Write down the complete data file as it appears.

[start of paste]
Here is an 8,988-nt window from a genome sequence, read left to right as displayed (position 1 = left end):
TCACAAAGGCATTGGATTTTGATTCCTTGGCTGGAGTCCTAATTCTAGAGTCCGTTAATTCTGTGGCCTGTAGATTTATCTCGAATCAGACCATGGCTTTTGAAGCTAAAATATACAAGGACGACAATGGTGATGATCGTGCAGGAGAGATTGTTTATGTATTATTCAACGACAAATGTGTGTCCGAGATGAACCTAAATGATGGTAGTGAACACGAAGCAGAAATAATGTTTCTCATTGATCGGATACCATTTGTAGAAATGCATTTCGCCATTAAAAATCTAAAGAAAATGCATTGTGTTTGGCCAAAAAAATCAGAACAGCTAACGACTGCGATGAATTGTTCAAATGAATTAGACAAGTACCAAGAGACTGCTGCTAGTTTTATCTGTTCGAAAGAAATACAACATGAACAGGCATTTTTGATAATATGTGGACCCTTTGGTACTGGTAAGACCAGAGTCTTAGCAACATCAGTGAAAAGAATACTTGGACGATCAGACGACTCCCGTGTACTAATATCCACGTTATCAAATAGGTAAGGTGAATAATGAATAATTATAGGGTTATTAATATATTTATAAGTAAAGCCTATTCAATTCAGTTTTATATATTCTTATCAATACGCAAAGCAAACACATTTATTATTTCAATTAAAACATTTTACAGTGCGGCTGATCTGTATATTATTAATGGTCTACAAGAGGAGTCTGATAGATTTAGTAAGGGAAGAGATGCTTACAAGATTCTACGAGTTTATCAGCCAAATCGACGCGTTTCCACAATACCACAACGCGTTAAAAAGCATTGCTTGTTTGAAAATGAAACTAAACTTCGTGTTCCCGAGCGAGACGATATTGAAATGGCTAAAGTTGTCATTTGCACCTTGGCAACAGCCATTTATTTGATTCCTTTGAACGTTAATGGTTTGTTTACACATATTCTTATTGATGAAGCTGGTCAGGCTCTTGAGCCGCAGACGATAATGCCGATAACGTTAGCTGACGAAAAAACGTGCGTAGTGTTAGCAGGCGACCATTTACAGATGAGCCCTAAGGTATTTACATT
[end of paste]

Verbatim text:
Here is an 8,988-nt window from a genome sequence, read left to right as displayed (position 1 = left end):
TCACAAAGGCATTGGATTTTGATTCCTTGGCTGGAGTCCTAATTCTAGAGTCCGTTAATTCTGTGGCCTGTAGATTTATCTCGAATCAGACCATGGCTTTTGAAGCTAAAATATACAAGGACGACAATGGTGATGATCGTGCAGGAGAGATTGTTTATGTATTATTCAACGACAAATGTGTGTCCGAGATGAACCTAAATGATGGTAGTGAACACGAAGCAGAAATAATGTTTCTCATTGATCGGATACCATTTGTAGAAATGCATTTCGCCATTAAAAATCTAAAGAAAATGCATTGTGTTTGGCCAAAAAAATCAGAACAGCTAACGACTGCGATGAATTGTTCAAATGAATTAGACAAGTACCAAGAGACTGCTGCTAGTTTTATCTGTTCGAAAGAAATACAACATGAACAGGCATTTTTGATAATATGTGGACCCTTTGGTACTGGTAAGACCAGAGTCTTAGCAACATCAGTGAAAAGAATACTTGGACGATCAGACGACTCCCGTGTACTAATATCCACGTTATCAAATAGGTAAGGTGAATAATGAATAATTATAGGGTTATTAATATATTTATAAGTAAAGCCTATTCAATTCAGTTTTATATATTCTTATCAATACGCAAAGCAAACACATTTATTATTTCAATTAAAACATTTTACAGTGCGGCTGATCTGTATATTATTAATGGTCTACAAGAGGAGTCTGATAGATTTAGTAAGGGAAGAGATGCTTACAAGATTCTACGAGTTTATCAGCCAAATCGACGCGTTTCCACAATACCACAACGCGTTAAAAAGCATTGCTTGTTTGAAAATGAAACTAAACTTCGTGTTCCCGAGCGAGACGATATTGAAATGGCTAAAGTTGTCATTTGCACCTTGGCAACAGCCATTTATTTGATTCCTTTGAACGTTAATGGTTTGTTTACACATATTCTTATTGATGAAGCTGGTCAGGCTCTTGAGCCGCAGACGATAATGCCGATAACGTTAGCTGACGAAAAAACGTGCGTAGTGTTAGCAGGCGACCATTTACAGATGAGCCCTAAGGTATTTACATT